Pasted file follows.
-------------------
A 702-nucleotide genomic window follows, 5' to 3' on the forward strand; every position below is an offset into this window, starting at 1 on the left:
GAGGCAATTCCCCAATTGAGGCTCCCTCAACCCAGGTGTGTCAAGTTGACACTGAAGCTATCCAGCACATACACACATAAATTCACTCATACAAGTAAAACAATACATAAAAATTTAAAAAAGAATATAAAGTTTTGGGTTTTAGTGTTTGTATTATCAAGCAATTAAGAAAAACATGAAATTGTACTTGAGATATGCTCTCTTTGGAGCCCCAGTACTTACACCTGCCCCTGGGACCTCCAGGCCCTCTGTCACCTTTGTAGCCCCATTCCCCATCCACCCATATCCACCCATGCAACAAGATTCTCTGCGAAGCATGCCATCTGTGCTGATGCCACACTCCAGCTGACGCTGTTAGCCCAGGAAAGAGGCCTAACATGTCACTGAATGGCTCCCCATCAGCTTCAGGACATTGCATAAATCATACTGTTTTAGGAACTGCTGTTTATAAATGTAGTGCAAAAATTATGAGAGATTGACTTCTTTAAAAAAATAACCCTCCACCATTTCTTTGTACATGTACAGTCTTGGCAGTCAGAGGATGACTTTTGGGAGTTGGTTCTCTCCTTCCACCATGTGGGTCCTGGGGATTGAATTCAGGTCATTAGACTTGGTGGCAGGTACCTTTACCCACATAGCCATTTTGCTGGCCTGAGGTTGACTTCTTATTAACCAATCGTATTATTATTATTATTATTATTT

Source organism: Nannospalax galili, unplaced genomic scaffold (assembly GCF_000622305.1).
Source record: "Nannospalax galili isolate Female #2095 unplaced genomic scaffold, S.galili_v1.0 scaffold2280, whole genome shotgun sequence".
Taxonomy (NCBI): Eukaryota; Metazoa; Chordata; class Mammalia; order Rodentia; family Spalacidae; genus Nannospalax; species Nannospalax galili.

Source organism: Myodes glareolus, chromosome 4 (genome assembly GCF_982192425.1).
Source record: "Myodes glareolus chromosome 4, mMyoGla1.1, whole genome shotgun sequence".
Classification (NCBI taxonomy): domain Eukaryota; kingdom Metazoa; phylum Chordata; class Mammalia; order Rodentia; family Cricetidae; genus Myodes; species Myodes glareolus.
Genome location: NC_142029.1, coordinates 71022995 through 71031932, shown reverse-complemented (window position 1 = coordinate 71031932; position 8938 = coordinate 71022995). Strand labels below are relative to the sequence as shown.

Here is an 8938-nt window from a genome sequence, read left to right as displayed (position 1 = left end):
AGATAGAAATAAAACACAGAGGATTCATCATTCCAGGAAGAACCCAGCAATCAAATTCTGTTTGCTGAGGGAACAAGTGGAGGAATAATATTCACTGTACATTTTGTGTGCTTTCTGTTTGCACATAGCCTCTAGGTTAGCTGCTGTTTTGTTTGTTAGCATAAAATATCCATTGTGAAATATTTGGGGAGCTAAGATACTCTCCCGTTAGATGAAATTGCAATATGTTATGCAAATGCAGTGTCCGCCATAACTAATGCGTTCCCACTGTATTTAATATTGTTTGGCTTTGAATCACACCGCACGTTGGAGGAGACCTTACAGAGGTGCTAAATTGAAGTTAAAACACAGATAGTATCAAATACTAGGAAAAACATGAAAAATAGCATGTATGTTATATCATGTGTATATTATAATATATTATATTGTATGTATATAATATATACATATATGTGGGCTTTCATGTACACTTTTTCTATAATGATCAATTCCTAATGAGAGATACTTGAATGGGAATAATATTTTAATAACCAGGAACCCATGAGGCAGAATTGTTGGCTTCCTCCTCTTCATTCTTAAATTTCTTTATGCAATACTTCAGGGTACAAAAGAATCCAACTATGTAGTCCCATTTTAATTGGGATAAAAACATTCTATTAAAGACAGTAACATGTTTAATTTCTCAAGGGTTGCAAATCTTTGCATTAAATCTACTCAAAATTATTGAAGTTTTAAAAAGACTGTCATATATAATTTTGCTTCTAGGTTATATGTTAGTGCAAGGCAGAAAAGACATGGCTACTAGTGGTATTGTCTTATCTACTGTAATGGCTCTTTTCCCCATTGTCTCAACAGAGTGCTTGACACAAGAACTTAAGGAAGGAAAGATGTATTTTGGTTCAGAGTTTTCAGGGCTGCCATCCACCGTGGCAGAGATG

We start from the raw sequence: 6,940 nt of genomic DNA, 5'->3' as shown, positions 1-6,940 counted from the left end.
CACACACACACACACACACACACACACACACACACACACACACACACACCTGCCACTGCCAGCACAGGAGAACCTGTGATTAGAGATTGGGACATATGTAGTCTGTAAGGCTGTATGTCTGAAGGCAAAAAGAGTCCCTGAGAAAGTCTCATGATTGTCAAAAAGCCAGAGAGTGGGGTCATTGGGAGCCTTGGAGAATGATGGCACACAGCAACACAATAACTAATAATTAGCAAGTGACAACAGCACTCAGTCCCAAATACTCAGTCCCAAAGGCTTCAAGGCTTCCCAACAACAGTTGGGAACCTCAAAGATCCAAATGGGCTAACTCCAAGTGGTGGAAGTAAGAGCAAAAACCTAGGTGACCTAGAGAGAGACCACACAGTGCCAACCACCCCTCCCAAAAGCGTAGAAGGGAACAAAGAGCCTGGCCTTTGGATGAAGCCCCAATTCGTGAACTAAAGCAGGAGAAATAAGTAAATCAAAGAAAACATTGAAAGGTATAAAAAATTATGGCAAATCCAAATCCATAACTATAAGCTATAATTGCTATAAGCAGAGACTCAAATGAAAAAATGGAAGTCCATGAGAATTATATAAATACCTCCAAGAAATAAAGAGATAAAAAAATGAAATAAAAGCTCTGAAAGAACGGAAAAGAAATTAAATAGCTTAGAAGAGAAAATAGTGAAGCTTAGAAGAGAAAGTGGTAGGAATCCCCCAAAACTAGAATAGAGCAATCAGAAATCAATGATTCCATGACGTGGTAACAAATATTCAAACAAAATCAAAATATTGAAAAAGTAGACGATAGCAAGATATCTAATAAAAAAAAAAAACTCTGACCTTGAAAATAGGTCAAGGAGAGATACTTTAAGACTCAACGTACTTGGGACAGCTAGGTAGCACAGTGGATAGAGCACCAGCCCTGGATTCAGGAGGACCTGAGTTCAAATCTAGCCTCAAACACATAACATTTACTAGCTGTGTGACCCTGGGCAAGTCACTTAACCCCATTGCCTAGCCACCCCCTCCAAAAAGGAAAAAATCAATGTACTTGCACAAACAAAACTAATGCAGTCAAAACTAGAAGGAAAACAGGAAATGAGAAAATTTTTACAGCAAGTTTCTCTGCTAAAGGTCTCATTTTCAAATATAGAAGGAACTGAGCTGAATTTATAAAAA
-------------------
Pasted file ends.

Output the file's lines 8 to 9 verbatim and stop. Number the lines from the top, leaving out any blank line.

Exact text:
Classification (NCBI taxonomy): domain Eukaryota; kingdom Metazoa; phylum Chordata; class Mammalia; order Rodentia; family Cricetidae; genus Myodes; species Myodes glareolus.
Genome location: NC_142029.1, coordinates 71022995 through 71031932, shown reverse-complemented (window position 1 = coordinate 71031932; position 8938 = coordinate 71022995). Strand labels below are relative to the sequence as shown.